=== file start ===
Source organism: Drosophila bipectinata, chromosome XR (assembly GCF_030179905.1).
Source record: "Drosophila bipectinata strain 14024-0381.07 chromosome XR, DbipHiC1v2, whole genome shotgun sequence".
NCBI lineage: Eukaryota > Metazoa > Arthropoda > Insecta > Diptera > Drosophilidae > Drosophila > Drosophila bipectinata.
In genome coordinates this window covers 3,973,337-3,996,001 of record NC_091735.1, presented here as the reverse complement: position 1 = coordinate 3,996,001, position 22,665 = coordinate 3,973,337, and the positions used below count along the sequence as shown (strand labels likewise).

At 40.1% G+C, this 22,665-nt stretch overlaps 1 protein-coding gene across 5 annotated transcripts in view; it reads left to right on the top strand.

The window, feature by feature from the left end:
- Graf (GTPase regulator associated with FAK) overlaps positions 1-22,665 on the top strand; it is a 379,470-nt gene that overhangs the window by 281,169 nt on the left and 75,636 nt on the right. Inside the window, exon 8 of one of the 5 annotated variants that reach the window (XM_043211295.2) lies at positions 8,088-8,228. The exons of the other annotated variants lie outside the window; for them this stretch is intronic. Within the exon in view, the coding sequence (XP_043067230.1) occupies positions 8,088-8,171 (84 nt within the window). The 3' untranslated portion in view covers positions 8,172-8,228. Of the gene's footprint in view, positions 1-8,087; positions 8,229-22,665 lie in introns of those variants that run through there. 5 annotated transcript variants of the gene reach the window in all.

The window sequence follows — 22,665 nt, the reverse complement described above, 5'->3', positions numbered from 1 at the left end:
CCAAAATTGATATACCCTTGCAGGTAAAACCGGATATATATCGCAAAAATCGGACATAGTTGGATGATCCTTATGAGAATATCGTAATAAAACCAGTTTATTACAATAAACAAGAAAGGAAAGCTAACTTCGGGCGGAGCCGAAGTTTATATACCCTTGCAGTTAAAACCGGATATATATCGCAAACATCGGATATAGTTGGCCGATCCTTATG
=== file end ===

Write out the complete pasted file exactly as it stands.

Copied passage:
Source organism: Drosophila bipectinata, chromosome XR (assembly GCF_030179905.1).
Source record: "Drosophila bipectinata strain 14024-0381.07 chromosome XR, DbipHiC1v2, whole genome shotgun sequence".
NCBI lineage: Eukaryota > Metazoa > Arthropoda > Insecta > Diptera > Drosophilidae > Drosophila > Drosophila bipectinata.
In genome coordinates this window covers 3,973,337-3,996,001 of record NC_091735.1, presented here as the reverse complement: position 1 = coordinate 3,996,001, position 22,665 = coordinate 3,973,337, and the positions used below count along the sequence as shown (strand labels likewise).

At 40.1% G+C, this 22,665-nt stretch overlaps 1 protein-coding gene across 5 annotated transcripts in view; it reads left to right on the top strand.

The window, feature by feature from the left end:
- Graf (GTPase regulator associated with FAK) overlaps positions 1-22,665 on the top strand; it is a 379,470-nt gene that overhangs the window by 281,169 nt on the left and 75,636 nt on the right. Inside the window, exon 8 of one of the 5 annotated variants that reach the window (XM_043211295.2) lies at positions 8,088-8,228. The exons of the other annotated variants lie outside the window; for them this stretch is intronic. Within the exon in view, the coding sequence (XP_043067230.1) occupies positions 8,088-8,171 (84 nt within the window). The 3' untranslated portion in view covers positions 8,172-8,228. Of the gene's footprint in view, positions 1-8,087; positions 8,229-22,665 lie in introns of those variants that run through there. 5 annotated transcript variants of the gene reach the window in all.

The window sequence follows — 22,665 nt, the reverse complement described above, 5'->3', positions numbered from 1 at the left end:
CCAAAATTGATATACCCTTGCAGGTAAAACCGGATATATATCGCAAAAATCGGACATAGTTGGATGATCCTTATGAGAATATCGTAATAAAACCAGTTTATTACAATAAACAAGAAAGGAAAGCTAACTTCGGGCGGAGCCGAAGTTTATATACCCTTGCAGTTAAAACCGGATATATATCGCAAACATCGGATATAGTTGGCCGATCCTTATG